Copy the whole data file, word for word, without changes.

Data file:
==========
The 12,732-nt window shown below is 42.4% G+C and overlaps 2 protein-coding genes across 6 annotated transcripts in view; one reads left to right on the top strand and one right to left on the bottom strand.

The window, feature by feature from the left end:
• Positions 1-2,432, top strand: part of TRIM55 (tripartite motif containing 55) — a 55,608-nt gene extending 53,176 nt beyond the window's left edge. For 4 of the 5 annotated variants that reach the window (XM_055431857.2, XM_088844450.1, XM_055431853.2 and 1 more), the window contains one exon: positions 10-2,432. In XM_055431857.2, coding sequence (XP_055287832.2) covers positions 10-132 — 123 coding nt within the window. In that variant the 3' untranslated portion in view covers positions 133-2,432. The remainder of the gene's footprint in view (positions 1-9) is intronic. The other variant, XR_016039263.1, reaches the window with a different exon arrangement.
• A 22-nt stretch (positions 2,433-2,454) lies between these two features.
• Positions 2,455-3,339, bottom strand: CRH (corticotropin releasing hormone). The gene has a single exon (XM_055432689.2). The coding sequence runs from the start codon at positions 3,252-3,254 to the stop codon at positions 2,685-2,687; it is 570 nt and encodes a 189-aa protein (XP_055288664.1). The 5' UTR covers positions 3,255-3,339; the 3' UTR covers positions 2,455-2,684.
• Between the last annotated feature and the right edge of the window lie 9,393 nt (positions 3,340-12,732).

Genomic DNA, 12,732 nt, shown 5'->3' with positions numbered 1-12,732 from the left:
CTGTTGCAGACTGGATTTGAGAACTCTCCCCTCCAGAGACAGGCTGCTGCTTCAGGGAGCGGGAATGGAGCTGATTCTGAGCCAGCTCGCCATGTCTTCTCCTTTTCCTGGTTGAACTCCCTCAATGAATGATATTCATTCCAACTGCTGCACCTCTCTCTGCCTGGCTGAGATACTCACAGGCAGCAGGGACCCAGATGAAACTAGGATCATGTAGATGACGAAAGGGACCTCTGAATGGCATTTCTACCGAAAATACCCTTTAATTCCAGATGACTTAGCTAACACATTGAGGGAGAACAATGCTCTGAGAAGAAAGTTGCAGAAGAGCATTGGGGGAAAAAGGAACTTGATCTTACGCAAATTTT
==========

The 12,732-nt window shown below is 42.4% G+C and overlaps 2 protein-coding genes across 6 annotated transcripts in view; one reads left to right on the top strand and one right to left on the bottom strand.

The window, feature by feature from the left end:
• Positions 1-2,432, top strand: part of TRIM55 (tripartite motif containing 55) — a 55,608-nt gene extending 53,176 nt beyond the window's left edge. For 4 of the 5 annotated variants that reach the window (XM_055431857.2, XM_088844450.1, XM_055431853.2 and 1 more), the window contains one exon: positions 10-2,432. In XM_055431857.2, coding sequence (XP_055287832.2) covers positions 10-132 — 123 coding nt within the window. In that variant the 3' untranslated portion in view covers positions 133-2,432. The remainder of the gene's footprint in view (positions 1-9) is intronic. The other variant, XR_016039263.1, reaches the window with a different exon arrangement.
• A 22-nt stretch (positions 2,433-2,454) lies between these two features.
• Positions 2,455-3,339, bottom strand: CRH (corticotropin releasing hormone). The gene has a single exon (XM_055432689.2). The coding sequence runs from the start codon at positions 3,252-3,254 to the stop codon at positions 2,685-2,687; it is 570 nt and encodes a 189-aa protein (XP_055288664.1). The 5' UTR covers positions 3,255-3,339; the 3' UTR covers positions 2,455-2,684.
• Between the last annotated feature and the right edge of the window lie 9,393 nt (positions 3,340-12,732).

Genomic DNA, 12,732 nt, shown 5'->3' with positions numbered 1-12,732 from the left:
CTGTTGCAGACTGGATTTGAGAACTCTCCCCTCCAGAGACAGGCTGCTGCTTCAGGGAGCGGGAATGGAGCTGATTCTGAGCCAGCTCGCCATGTCTTCTCCTTTTCCTGGTTGAACTCCCTCAATGAATGATATTCATTCCAACTGCTGCACCTCTCTCTGCCTGGCTGAGATACTCACAGGCAGCAGGGACCCAGATGAAACTAGGATCATGTAGATGACGAAAGGGACCTCTGAATGGCATTTCTACCGAAAATACCCTTTAATTCCAGATGACTTAGCTAACACATTGAGGGAGAACAATGCTCTGAGAAGAAAGTTGCAGAAGAGCATTGGGGGAAAAAGGAACTTGATCTTACGCAAATTTT